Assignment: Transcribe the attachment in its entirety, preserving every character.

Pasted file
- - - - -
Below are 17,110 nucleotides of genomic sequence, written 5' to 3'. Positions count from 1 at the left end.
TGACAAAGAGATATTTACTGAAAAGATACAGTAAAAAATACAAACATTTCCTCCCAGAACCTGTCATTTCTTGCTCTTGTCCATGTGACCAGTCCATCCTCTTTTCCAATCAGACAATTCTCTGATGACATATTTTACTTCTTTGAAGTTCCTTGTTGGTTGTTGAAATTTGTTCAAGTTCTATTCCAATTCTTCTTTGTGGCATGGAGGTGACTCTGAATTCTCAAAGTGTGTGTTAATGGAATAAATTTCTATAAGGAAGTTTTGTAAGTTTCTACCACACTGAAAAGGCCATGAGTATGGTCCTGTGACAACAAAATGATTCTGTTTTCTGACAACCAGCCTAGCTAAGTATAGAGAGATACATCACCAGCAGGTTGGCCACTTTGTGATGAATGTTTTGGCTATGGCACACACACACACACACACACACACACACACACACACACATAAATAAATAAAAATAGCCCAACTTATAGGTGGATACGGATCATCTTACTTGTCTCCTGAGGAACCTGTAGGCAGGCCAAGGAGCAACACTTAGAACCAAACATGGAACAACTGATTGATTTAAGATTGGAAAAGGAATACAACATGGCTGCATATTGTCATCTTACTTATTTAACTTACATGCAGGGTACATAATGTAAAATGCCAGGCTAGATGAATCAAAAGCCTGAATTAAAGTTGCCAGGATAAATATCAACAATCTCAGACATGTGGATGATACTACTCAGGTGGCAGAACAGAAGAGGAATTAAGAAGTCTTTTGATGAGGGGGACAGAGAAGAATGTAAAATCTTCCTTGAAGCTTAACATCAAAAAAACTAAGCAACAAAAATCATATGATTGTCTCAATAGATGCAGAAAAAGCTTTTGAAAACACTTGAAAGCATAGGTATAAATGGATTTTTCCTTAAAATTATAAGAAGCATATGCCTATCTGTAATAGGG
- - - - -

Below are 17,110 nucleotides of genomic sequence, written 5' to 3'. Positions count from 1 at the left end.
TGACAAAGAGATATTTACTGAAAAGATACAGTAAAAAATACAAACATTTCCTCCCAGAACCTGTCATTTCTTGCTCTTGTCCATGTGACCAGTCCATCCTCTTTTCCAATCAGACAATTCTCTGATGACATATTTTACTTCTTTGAAGTTCCTTGTTGGTTGTTGAAATTTGTTCAAGTTCTATTCCAATTCTTCTTTGTGGCATGGAGGTGACTCTGAATTCTCAAAGTGTGTGTTAATGGAATAAATTTCTATAAGGAAGTTTTGTAAGTTTCTACCACACTGAAAAGGCCATGAGTATGGTCCTGTGACAACAAAATGATTCTGTTTTCTGACAACCAGCCTAGCTAAGTATAGAGAGATACATCACCAGCAGGTTGGCCACTTTGTGATGAATGTTTTGGCTATGGCACACACACACACACACACACACACACACACACACACACATAAATAAATAAAAATAGCCCAACTTATAGGTGGATACGGATCATCTTACTTGTCTCCTGAGGAACCTGTAGGCAGGCCAAGGAGCAACACTTAGAACCAAACATGGAACAACTGATTGATTTAAGATTGGAAAAGGAATACAACATGGCTGCATATTGTCATCTTACTTATTTAACTTACATGCAGGGTACATAATGTAAAATGCCAGGCTAGATGAATCAAAAGCCTGAATTAAAGTTGCCAGGATAAATATCAACAATCTCAGACATGTGGATGATACTACTCAGGTGGCAGAACAGAAGAGGAATTAAGAAGTCTTTTGATGAGGGGGACAGAGAAGAATGTAAAATCTTCCTTGAAGCTTAACATCAAAAAAACTAAGCAACAAAAATCATATGATTGTCTCAATAGATGCAGAAAAAGCTTTTGAAAACACTTGAAAGCATAGGTATAAATGGATTTTTCCTTAAAATTATAAGAAGCATATGCCTATCTGTAATAGGG